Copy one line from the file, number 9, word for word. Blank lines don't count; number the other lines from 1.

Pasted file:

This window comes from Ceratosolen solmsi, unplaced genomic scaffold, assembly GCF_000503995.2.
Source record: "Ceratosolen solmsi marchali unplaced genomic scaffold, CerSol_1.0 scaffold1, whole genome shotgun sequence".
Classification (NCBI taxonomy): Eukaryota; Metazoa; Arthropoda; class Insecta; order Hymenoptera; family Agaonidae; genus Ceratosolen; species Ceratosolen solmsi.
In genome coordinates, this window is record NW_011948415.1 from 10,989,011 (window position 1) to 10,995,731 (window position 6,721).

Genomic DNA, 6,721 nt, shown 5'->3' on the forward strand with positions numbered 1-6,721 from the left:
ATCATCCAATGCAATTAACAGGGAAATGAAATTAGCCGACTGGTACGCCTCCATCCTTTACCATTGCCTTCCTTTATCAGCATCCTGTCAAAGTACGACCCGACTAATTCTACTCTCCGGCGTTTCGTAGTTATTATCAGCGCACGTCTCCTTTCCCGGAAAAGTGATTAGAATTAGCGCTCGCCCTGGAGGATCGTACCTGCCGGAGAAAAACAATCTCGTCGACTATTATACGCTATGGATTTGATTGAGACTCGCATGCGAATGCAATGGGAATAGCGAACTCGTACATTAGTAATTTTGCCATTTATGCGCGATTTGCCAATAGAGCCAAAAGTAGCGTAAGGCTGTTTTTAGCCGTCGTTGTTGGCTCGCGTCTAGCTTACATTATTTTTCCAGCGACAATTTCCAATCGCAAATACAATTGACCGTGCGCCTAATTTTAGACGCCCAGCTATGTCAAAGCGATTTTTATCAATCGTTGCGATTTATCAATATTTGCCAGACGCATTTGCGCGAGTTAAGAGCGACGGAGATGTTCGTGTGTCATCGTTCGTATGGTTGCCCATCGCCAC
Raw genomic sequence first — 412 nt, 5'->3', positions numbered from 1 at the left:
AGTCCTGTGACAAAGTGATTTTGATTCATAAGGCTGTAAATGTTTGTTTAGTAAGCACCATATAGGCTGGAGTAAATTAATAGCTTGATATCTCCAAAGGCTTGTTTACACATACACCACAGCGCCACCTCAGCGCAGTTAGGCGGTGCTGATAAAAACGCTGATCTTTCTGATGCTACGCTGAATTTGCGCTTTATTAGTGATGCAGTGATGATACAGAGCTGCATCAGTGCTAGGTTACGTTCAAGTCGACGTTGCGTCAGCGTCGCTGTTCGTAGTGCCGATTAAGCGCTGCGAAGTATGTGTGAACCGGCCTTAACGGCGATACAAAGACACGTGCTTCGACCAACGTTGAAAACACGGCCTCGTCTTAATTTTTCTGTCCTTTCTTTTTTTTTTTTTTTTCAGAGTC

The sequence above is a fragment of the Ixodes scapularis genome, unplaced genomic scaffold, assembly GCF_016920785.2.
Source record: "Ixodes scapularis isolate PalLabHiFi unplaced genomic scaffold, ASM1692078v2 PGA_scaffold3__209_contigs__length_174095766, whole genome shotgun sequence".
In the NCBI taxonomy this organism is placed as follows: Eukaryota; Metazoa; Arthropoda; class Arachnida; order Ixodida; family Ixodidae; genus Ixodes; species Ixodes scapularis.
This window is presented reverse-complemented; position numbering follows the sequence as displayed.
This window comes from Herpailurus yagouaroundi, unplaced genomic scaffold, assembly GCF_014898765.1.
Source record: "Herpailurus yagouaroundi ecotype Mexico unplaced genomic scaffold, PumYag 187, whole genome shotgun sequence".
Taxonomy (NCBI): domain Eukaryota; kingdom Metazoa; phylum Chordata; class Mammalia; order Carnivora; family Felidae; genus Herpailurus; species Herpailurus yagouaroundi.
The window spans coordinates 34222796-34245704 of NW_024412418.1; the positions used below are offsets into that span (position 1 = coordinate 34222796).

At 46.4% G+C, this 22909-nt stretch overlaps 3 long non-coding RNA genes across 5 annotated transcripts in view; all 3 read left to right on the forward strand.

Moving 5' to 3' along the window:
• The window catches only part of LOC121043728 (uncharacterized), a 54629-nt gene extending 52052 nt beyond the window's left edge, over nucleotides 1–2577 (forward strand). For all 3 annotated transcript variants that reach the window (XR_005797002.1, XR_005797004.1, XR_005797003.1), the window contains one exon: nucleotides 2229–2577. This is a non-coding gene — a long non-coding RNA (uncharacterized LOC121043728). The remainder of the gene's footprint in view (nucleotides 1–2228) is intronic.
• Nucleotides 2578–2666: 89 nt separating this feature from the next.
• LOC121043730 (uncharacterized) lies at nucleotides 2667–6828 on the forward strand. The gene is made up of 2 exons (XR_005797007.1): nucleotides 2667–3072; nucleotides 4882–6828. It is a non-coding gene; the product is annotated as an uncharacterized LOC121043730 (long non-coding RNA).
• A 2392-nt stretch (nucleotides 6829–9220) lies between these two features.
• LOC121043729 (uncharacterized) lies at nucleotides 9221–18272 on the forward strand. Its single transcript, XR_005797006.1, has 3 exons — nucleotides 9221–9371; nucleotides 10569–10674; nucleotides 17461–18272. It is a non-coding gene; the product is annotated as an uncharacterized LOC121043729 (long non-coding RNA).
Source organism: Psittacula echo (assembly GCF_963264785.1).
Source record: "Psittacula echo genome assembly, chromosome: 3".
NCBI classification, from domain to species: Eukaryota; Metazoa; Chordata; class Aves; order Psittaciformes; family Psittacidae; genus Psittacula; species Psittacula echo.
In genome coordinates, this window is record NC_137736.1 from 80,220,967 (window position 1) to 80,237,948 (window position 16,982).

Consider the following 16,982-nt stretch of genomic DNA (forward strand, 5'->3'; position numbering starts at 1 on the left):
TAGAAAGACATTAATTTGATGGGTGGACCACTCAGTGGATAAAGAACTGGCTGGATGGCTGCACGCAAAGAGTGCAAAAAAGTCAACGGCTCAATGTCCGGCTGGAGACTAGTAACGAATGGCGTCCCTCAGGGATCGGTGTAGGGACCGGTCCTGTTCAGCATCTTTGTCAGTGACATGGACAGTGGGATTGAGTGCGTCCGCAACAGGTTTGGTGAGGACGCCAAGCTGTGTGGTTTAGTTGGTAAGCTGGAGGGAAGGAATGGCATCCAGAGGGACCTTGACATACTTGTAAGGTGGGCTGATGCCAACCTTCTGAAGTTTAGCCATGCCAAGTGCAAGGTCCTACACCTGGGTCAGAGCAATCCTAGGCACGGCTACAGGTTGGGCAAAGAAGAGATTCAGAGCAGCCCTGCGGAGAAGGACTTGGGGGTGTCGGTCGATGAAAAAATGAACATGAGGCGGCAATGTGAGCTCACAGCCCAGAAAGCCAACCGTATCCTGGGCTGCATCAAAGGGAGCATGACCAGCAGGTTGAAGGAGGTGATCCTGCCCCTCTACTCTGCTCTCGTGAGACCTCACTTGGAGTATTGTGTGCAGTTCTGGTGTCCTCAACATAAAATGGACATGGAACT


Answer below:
The sequence above is a fragment of the Ixodes scapularis genome, unplaced genomic scaffold, assembly GCF_016920785.2.